The impassioned speech delivered on the Senate floor Thursday by U.S. Sen. Michael Bennet about the federal government shutdown quickly blew up online, accumulating millions of views and spawning calls for the usually unflappable Colorado Democrat to run for president.
Bennet derided Texas Republican Ted Cruz's "crocodile tears" over some first-responders going without pay during the shutdown in a 24-minute tongue-lashing that also took aim at President Donald Trump's pledge to build what Bennet termed a "medieval" border wall with Mexico.
“How ludicrous it is that this government is shut down over a promise the president of the United States couldn't keep?" Bennet said, his voice rising. "And that America is not interested in having them keep.”
Bennet tore into Cruz for leading a 16-day government shutdown in 2013, hampering services to Coloradans when the state was recovering from devastating floods that left eight dead.
He also excoriated the "tyranny" of the ultra-conservative House Freedom Caucus and got in a shot at disgraced former House Speaker Dennis Hastert, the Illinois Republican who was imprisoned last year for a scheme involving hush-money payments to victims of sexual assaults Hastert had committed when he was a coach.
Within 24 hours, clips of the broadside had been viewed online more than 11 million times, officials at C-SPAN told Colorado Politics, making it the most-watched congressional video in the network's history.
All afternoon and into the evening, Bennet and his speech were trending on Twitter and other social media platforms.
"A-M-A-Z-I-N-G. Bravo @MichaelBennet! #BarbecuedCruz," tweeted Mark Hamill, the actor famous for playing Luke Skywalker in the Star Wars movies, who distributed a link to Bennet's speech to his 3 million followers.
"I feel like Michael Bennet just yelled on behalf of everyone who’s felt like they’re going completely insane for the past few years," tweeted Rachel Heine, editor-in-chief of the Nerdist pop culture online network.
The 59-year-old Bennet has said he's considering a run for president in what could be the largest Democratic primary field in memory, but speculation and encouragement exploded along with attention to his speech lambasting Cruz and the politics surrounding the shutdown, the longest in the nation's history. A deal to reopen the government for a few weeks was reached Friday.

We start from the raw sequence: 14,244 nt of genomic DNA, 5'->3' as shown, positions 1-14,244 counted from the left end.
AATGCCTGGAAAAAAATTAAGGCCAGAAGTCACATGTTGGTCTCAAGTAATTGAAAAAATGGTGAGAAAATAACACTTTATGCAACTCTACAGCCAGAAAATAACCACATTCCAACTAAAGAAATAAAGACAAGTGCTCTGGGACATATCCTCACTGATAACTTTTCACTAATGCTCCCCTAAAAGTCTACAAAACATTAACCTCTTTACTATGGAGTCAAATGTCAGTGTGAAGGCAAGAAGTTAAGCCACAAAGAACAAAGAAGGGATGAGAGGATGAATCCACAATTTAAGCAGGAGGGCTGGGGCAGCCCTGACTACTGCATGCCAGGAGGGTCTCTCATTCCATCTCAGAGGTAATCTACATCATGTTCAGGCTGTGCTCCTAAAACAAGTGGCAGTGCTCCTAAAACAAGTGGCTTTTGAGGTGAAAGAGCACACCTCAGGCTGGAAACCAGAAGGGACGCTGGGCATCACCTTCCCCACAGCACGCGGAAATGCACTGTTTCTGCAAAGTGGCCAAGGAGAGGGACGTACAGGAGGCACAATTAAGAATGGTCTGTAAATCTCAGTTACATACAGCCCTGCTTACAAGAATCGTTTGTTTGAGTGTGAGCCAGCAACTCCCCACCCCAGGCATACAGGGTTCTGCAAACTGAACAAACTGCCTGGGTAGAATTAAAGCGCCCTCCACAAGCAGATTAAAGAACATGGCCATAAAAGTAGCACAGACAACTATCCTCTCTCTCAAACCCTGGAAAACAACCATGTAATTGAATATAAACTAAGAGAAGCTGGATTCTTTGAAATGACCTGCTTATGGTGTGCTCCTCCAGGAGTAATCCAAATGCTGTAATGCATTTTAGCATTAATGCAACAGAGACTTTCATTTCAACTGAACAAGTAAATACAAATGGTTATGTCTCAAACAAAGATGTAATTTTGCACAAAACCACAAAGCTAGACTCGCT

Bennet's diatribe drew coverage and airplay from national news outlets, including MSNBC host Lawrence O'Donnell, who introduced a clip of Bennet's speech almost rapturously: "He reached into his soul today and provided a thing of beauty, perfection."
Tweeted NBC News reporter Jonathan Allen: "So, @MichaelBennet probably launched his presidential campaign on the Senate floor today. Not sure where this version of the mild-mannered Coloradan has been hiding, but it may soon be loose in a caucus state near you."
Some political pros called on Bennet to get in the race.
"Why isn’t @SenatorBennet running for President since everyone else is?" asked former U.S. attorney Preet Bharara in a tweet that linked to a clip of Bennet's speech and urged followers to "Watch this!"
"Really interesting question!" responded David Axelrod, Barack Obama's chief campaign strategist and a former senior White House advisor.
It wasn't just Twitter users who were looking anew at Bennet and seeing a potential president.
Washington Post national political writer Robert Costa tweeted late Thursday: "several top Democratic donors in California tonight are talking up Bennet for 2020, according to a veteran party hand there."
Not everyone was impressed.
"That was weird," tweeted the Denver Republicans, admittedly not a group that's previously counted itself as fans of Bennet. "Much prefer the quiet, soft spoken Sen Bennett... who often seems shy and introverted. Thought his display was very un-becoming of him. Sad to see his decline."
In an interview from the Capitol with NBC's Chuck Todd Thursday, Bennet acknowledged he was eying a presidential bid.
"I'm thinking about it, Chuck, like every single other person in this building is thinking about it," Bennet said.
Bennet said he was considering a presidential campaign because Trump has moved the country "in a terrible direction."
"He's an accelerant," Bennet said. "He was sent here to blow this place up. That's what people in my state who voted for him said. And guess what, they succeeded. But now we've got to pick up the pieces, and we've got to begin to make investments in the next generation of Americans again. So there's a lot of work for us to do going forward. I think there's ways of working on that here, and there are also way of working on that in a presidential campaign."
A source close to Bennet told Colorado Politics that the senator's sudden arrival in the spotlight could have an impact on his presidential aspirations.
"You can catch fire and increase your name ID overnight," the Bennet confidante said. "It's fair to say that accelerated everything."
The source added that the speech took off because it expressed something Bennet has been saying for years.
"It wasn't just the emotion, it was the message the government should be working, and politics shouldn't get in the way of government the way it is now and has been for some time."